Jump to content

MyCarForum Logo
Search
Magnifying glass

SEARCH

7

How are fuel consumption figures in car ads calculated?

By Faiming_low on 06 Feb 2017 in Singapore car news

Attached Image READER Mrs Frances Choo wrote in to askST how fuel consumption figures in car advertisements are arrived at, and if the method by which these figures are arrived at are consistent across makes and models.
Senior transport correspondent Christopher Tan answered.

Fuel consumption and carbon dioxide emission figures are calculated by vehicle manufacturers in a laboratory setting which purportedly mimics real-life driving conditions.

But actually, these tests rarely reflect real-world consumption.

The Japanese test cycle seems to be more representative of what motorists in a built-up city like ours experience than the European test cycle. Less is known about how reflective American and Korean test methods are of our driving environment but it would not be unfair to assume some discrepancy exists.

But how much fuel a car eventually consumes depends on many factors. Driving behaviour (aggressive and jerky, or gentle and smooth); load factor (number of people and things in the car most of the time); and road conditions (highway off-peak, or city peak) are the three top factors.

Having optimally inflated tyres and a well-maintained vehicle will improve fuel efficiency, too.

So, the same car driven by different people can have vastly different economy figures.

Having said that, most drivers here will not be able to replicate the consumption figures declared by manufacturers (especially European manufacturers), unless they drive on Malaysia's North-South Highway at a constant 90km/h.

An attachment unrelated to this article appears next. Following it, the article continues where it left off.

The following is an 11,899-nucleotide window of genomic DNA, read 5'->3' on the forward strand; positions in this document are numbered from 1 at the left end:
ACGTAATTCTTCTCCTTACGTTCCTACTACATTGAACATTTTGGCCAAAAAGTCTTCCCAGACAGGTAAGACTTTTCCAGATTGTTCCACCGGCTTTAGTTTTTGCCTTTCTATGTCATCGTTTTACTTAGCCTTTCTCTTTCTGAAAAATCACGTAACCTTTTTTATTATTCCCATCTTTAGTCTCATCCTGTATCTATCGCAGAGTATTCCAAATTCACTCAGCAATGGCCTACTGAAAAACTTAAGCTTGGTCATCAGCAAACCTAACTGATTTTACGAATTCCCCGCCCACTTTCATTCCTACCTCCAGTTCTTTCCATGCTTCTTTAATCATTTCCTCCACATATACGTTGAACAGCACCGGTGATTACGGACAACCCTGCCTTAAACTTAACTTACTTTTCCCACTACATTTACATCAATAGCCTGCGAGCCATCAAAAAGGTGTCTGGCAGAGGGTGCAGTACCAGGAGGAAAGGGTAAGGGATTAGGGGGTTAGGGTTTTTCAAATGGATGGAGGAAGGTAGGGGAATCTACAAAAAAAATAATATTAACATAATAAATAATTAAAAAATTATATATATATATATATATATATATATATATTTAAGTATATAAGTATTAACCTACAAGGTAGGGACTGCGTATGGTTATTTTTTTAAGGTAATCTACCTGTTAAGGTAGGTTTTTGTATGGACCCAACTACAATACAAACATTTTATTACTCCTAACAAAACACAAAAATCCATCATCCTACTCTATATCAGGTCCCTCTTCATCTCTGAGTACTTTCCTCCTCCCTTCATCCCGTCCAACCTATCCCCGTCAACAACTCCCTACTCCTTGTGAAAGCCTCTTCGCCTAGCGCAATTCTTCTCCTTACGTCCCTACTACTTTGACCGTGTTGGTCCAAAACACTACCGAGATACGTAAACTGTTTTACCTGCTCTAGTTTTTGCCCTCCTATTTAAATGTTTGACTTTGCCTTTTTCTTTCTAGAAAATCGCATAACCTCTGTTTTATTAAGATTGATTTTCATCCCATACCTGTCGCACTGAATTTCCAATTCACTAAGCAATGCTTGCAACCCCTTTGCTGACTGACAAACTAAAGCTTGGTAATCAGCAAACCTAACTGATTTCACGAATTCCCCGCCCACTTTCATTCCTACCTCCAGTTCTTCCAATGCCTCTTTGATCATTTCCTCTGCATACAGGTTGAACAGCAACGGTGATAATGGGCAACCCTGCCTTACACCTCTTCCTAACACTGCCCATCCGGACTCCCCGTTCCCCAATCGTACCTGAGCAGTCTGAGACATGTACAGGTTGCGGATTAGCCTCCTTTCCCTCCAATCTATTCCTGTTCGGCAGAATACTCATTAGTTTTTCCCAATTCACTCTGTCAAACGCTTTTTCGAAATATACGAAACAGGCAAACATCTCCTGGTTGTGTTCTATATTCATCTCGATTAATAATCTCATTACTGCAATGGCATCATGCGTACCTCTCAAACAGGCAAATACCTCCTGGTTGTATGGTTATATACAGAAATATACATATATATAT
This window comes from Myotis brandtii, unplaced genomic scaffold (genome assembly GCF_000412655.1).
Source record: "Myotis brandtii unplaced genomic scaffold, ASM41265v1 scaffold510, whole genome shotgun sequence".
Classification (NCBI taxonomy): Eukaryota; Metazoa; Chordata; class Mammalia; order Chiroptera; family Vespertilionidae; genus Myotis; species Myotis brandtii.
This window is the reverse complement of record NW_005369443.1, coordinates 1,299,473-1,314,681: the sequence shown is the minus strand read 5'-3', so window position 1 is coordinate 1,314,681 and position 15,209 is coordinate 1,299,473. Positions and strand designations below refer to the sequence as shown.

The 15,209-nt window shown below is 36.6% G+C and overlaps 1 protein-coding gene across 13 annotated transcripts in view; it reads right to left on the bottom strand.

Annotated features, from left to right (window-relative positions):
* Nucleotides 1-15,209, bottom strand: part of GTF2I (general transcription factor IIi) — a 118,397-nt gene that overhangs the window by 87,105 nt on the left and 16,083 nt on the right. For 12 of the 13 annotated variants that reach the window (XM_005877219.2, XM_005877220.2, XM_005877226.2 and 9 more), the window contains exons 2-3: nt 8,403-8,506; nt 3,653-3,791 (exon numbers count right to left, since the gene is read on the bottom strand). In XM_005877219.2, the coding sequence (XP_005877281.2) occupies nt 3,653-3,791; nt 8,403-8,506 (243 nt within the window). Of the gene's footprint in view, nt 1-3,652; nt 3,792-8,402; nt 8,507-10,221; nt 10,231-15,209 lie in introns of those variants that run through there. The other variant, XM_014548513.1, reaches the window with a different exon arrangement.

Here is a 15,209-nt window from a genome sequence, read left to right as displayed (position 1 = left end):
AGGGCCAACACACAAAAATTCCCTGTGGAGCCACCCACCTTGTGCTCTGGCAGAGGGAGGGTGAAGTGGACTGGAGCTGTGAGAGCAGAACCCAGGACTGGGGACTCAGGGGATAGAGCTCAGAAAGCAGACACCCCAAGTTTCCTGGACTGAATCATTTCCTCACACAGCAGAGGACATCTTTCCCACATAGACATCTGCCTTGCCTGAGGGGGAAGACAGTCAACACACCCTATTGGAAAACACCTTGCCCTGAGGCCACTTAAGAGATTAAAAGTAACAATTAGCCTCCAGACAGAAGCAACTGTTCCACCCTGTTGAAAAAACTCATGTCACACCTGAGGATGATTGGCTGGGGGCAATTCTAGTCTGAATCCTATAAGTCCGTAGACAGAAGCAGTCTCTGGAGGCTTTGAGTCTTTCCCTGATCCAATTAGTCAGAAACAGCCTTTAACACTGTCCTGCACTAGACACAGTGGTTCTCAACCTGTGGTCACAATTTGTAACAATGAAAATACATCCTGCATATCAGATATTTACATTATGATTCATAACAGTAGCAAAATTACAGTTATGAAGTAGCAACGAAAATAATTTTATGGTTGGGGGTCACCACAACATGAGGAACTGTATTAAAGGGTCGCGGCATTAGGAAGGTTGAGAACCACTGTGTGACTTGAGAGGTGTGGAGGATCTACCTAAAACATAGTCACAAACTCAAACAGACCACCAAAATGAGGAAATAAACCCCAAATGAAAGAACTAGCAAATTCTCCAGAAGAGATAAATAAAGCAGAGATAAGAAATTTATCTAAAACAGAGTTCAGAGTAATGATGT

Still, fuel consumption figures - which retailers are required by law to declare along with CO2 emission levels - provide consumers with a guide. But because there is no universal test cycle, it is somewhat difficult to compare consumption figures of cars from different countries.

It is easier to compare a Japanese car with another Japanese car, and a German car with another German car. But things get fuzzy if you were to compare a German car with a Japanese car. For example, a 2.0-litre Mercedes-Benz E200 has a declared consumption of 15.9km/L - making it more frugal on paper than a 1.6-litre Toyota Corolla Altis (15.3km/L). But in real life, the Corolla is likely to prove more economical here.

And generally, the further a car's fuel consumption is from reality, the same goes for its CO2 emission level.

So, it might be a good idea for consumers to look at what figures other drivers are getting. Or to read up on road-test reports published by The Straits Times, or a car magazine like Torque.

The following article is written by Christopher Tan, a Senior Transport Correspondent with The Straits Times.

Viewed: 9,051 times

Faiming_low
Written by Faiming_low
Since young, Fai Ming has always centered his life around cars. In fact his first word was 'car' and not 'mum' or 'dad'. Aren't kids cute?



  • 1
Watwheels Feb 08 2017 01:36 PM

Different countries like the US, Europe and Japanese have their standards of testing.

example in Europe... http://www.dft.gov.u...-consumptio.asp

 

How is the fuel consumption test conducted? 
  • The test is outlined in Directive 93/116/EC as amended by Regulation (EC) 692/2008, and provides results that are more than representative of actual average on-road fuel consumption than previous tests. There are two parts: an urban and an extra-urban cycle. The cars tested have to be run-in and must have been driven for at least 1,800 miles (3,000 kilometres) before testing.
  • Urban Cycle